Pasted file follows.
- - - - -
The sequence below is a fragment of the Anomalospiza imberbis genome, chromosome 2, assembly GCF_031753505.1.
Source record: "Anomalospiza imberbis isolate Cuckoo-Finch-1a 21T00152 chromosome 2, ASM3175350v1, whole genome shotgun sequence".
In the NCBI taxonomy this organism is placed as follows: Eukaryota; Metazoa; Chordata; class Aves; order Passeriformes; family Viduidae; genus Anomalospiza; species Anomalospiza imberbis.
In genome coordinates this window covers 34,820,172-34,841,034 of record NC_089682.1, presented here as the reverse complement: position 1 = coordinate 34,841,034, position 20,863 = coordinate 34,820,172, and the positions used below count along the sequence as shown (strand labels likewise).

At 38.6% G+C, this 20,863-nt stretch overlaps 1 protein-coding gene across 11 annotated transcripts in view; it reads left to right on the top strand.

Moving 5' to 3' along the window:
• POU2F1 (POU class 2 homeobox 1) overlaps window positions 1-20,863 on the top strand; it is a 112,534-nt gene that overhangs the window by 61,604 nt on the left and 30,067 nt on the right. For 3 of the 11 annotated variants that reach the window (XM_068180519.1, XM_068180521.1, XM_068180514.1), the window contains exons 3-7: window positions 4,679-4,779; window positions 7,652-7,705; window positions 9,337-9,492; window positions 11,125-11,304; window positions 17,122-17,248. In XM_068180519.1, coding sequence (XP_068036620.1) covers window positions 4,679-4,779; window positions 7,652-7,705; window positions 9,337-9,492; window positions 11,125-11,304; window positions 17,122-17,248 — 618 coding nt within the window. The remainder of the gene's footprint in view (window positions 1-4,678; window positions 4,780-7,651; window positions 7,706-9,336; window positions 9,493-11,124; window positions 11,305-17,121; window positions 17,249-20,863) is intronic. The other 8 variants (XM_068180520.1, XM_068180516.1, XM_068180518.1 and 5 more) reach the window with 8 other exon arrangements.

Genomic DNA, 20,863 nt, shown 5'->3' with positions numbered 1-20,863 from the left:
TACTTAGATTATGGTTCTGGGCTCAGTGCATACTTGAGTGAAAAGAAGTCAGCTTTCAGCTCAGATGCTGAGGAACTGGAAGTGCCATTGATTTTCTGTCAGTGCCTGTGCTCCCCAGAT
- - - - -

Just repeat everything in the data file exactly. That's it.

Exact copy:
The sequence below is a fragment of the Anomalospiza imberbis genome, chromosome 2, assembly GCF_031753505.1.
Source record: "Anomalospiza imberbis isolate Cuckoo-Finch-1a 21T00152 chromosome 2, ASM3175350v1, whole genome shotgun sequence".
In the NCBI taxonomy this organism is placed as follows: Eukaryota; Metazoa; Chordata; class Aves; order Passeriformes; family Viduidae; genus Anomalospiza; species Anomalospiza imberbis.
In genome coordinates this window covers 34,820,172-34,841,034 of record NC_089682.1, presented here as the reverse complement: position 1 = coordinate 34,841,034, position 20,863 = coordinate 34,820,172, and the positions used below count along the sequence as shown (strand labels likewise).

At 38.6% G+C, this 20,863-nt stretch overlaps 1 protein-coding gene across 11 annotated transcripts in view; it reads left to right on the top strand.

Moving 5' to 3' along the window:
• POU2F1 (POU class 2 homeobox 1) overlaps window positions 1-20,863 on the top strand; it is a 112,534-nt gene that overhangs the window by 61,604 nt on the left and 30,067 nt on the right. For 3 of the 11 annotated variants that reach the window (XM_068180519.1, XM_068180521.1, XM_068180514.1), the window contains exons 3-7: window positions 4,679-4,779; window positions 7,652-7,705; window positions 9,337-9,492; window positions 11,125-11,304; window positions 17,122-17,248. In XM_068180519.1, coding sequence (XP_068036620.1) covers window positions 4,679-4,779; window positions 7,652-7,705; window positions 9,337-9,492; window positions 11,125-11,304; window positions 17,122-17,248 — 618 coding nt within the window. The remainder of the gene's footprint in view (window positions 1-4,678; window positions 4,780-7,651; window positions 7,706-9,336; window positions 9,493-11,124; window positions 11,305-17,121; window positions 17,249-20,863) is intronic. The other 8 variants (XM_068180520.1, XM_068180516.1, XM_068180518.1 and 5 more) reach the window with 8 other exon arrangements.

Genomic DNA, 20,863 nt, shown 5'->3' with positions numbered 1-20,863 from the left:
TACTTAGATTATGGTTCTGGGCTCAGTGCATACTTGAGTGAAAAGAAGTCAGCTTTCAGCTCAGATGCTGAGGAACTGGAAGTGCCATTGATTTTCTGTCAGTGCCTGTGCTCCCCAGAT